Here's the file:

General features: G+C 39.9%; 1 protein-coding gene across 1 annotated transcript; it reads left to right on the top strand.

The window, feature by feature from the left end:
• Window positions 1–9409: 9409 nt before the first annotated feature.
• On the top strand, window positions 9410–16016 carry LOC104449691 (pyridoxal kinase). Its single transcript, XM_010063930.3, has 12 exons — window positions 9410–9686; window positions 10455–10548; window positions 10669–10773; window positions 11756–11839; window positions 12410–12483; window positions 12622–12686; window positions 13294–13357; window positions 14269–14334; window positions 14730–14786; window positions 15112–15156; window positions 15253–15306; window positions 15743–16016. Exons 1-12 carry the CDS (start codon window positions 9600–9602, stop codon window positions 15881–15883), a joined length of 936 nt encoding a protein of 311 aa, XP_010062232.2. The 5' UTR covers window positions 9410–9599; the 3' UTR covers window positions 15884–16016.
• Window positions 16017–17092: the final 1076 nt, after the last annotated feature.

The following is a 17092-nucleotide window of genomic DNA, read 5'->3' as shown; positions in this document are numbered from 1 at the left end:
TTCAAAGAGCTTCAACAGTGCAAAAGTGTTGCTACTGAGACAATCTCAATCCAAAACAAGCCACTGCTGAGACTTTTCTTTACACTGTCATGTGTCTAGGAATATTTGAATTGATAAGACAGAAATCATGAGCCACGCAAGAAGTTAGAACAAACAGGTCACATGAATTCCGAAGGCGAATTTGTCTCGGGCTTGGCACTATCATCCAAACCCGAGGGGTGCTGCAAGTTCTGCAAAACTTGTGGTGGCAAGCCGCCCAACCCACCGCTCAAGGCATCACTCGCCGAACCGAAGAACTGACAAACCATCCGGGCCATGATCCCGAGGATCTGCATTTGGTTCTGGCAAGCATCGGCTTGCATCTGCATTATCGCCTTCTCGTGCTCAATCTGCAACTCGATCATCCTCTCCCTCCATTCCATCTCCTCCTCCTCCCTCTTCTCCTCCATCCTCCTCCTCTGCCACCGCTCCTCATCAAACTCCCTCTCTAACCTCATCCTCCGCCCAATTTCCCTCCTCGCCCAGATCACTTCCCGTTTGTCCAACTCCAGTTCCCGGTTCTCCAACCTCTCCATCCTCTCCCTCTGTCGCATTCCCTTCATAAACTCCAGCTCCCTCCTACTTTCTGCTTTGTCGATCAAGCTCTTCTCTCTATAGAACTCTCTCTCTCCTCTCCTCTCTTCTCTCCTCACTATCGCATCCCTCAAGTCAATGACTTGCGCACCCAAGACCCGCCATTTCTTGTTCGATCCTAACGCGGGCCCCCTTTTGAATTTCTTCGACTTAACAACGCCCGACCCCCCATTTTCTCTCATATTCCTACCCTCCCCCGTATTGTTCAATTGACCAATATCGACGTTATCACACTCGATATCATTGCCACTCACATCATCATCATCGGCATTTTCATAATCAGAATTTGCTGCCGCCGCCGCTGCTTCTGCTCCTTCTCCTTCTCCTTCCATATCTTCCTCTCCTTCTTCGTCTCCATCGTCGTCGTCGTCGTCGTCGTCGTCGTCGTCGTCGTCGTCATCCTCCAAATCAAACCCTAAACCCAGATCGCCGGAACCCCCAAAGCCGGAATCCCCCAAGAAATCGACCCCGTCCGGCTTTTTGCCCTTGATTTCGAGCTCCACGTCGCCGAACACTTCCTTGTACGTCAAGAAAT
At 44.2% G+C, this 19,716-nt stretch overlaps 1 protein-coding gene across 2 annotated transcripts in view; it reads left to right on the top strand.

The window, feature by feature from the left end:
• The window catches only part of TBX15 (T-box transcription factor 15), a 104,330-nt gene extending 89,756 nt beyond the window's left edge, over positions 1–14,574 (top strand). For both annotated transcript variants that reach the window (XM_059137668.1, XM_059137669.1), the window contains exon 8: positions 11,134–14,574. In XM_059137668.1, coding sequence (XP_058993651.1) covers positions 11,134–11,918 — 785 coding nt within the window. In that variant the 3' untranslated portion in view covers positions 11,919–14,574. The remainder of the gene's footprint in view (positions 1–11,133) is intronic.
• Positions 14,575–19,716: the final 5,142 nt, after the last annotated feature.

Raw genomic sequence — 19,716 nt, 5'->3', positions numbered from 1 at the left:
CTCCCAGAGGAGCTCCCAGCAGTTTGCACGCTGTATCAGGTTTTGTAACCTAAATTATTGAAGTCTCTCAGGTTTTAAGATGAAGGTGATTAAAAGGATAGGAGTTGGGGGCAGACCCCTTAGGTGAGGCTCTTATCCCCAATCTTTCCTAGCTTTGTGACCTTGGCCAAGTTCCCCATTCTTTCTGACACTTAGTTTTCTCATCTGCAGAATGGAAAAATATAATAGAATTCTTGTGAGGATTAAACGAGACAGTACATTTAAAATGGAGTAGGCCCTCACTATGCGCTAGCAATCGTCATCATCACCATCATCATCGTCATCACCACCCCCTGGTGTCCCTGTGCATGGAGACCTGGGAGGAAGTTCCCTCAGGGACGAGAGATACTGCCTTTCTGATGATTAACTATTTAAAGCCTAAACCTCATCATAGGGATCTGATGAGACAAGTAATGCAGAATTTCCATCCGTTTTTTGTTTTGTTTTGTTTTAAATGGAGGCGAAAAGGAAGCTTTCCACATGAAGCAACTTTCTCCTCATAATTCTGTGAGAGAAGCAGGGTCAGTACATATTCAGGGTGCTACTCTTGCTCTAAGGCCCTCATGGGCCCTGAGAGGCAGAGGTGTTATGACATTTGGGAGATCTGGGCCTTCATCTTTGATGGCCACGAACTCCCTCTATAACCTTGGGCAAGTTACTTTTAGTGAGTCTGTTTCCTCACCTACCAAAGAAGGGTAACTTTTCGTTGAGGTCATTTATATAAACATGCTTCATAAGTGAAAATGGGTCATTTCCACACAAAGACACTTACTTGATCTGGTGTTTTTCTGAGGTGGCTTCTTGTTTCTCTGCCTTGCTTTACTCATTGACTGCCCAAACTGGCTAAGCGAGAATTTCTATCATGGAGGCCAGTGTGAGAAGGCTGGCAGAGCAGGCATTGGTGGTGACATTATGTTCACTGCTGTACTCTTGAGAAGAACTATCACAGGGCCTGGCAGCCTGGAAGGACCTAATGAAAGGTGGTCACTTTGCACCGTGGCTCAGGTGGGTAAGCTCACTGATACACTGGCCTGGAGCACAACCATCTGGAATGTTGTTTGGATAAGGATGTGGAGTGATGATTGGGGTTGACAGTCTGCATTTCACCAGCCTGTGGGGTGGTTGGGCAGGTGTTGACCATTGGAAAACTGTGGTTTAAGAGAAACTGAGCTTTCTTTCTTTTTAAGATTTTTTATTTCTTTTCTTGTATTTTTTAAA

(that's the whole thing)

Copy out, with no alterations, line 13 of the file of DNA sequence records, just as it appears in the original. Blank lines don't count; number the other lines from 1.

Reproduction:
CTCCCAGAGGAGCTCCCAGCAGTTTGCACGCTGTATCAGGTTTTGTAACCTAAATTATTGAAGTCTCTCAGGTTTTAAGATGAAGGTGATTAAAAGGATAGGAGTTGGGGGCAGACCCCTTAGGTGAGGCTCTTATCCCCAATCTTTCCTAGCTTTGTGACCTTGGCCAAGTTCCCCATTCTTTCTGACACTTAGTTTTCTCATCTGCAGAATGGAAAAATATAATAGAATTCTTGTGAGGATTAAACGAGACAGTACATTTAAAATGGAGTAGGCCCTCACTATGCGCTAGCAATCGTCATCATCACCATCATCATCGTCATCACCACCCCCTGGTGTCCCTGTGCATGGAGACCTGGGAGGAAGTTCCCTCAGGGACGAGAGATACTGCCTTTCTGATGATTAACTATTTAAAGCCTAAACCTCATCATAGGGATCTGATGAGACAAGTAATGCAGAATTTCCATCCGTTTTTTGTTTTGTTTTGTTTTAAATGGAGGCGAAAAGGAAGCTTTCCACATGAAGCAACTTTCTCCTCATAATTCTGTGAGAGAAGCAGGGTCAGTACATATTCAGGGTGCTACTCTTGCTCTAAGGCCCTCATGGGCCCTGAGAGGCAGAGGTGTTATGACATTTGGGAGATCTGGGCCTTCATCTTTGATGGCCACGAACTCCCTCTATAACCTTGGGCAAGTTACTTTTAGTGAGTCTGTTTCCTCACCTACCAAAGAAGGGTAACTTTTCGTTGAGGTCATTTATATAAACATGCTTCATAAGTGAAAATGGGTCATTTCCACACAAAGACACTTACTTGATCTGGTGTTTTTCTGAGGTGGCTTCTTGTTTCTCTGCCTTGCTTTACTCATTGACTGCCCAAACTGGCTAAGCGAGAATTTCTATCATGGAGGCCAGTGTGAGAAGGCTGGCAGAGCAGGCATTGGTGGTGACATTATGTTCACTGCTGTACTCTTGAGAAGAACTATCACAGGGCCTGGCAGCCTGGAAGGACCTAATGAAAGGTGGTCACTTTGCACCGTGGCTCAGGTGGGTAAGCTCACTGATACACTGGCCTGGAGCACAACCATCTGGAATGTTGTTTGGATAAGGATGTGGAGTGATGATTGGGGTTGACAGTCTGCATTTCACCAGCCTGTGGGGTGGTTGGGCAGGTGTTGACCATTGGAAAACTGTGGTTTAAGAGAAACTGAGCTTTCTTTCTTTTTAAGATTTTTTATTTCTTTTCTTGTATTTTTTAAA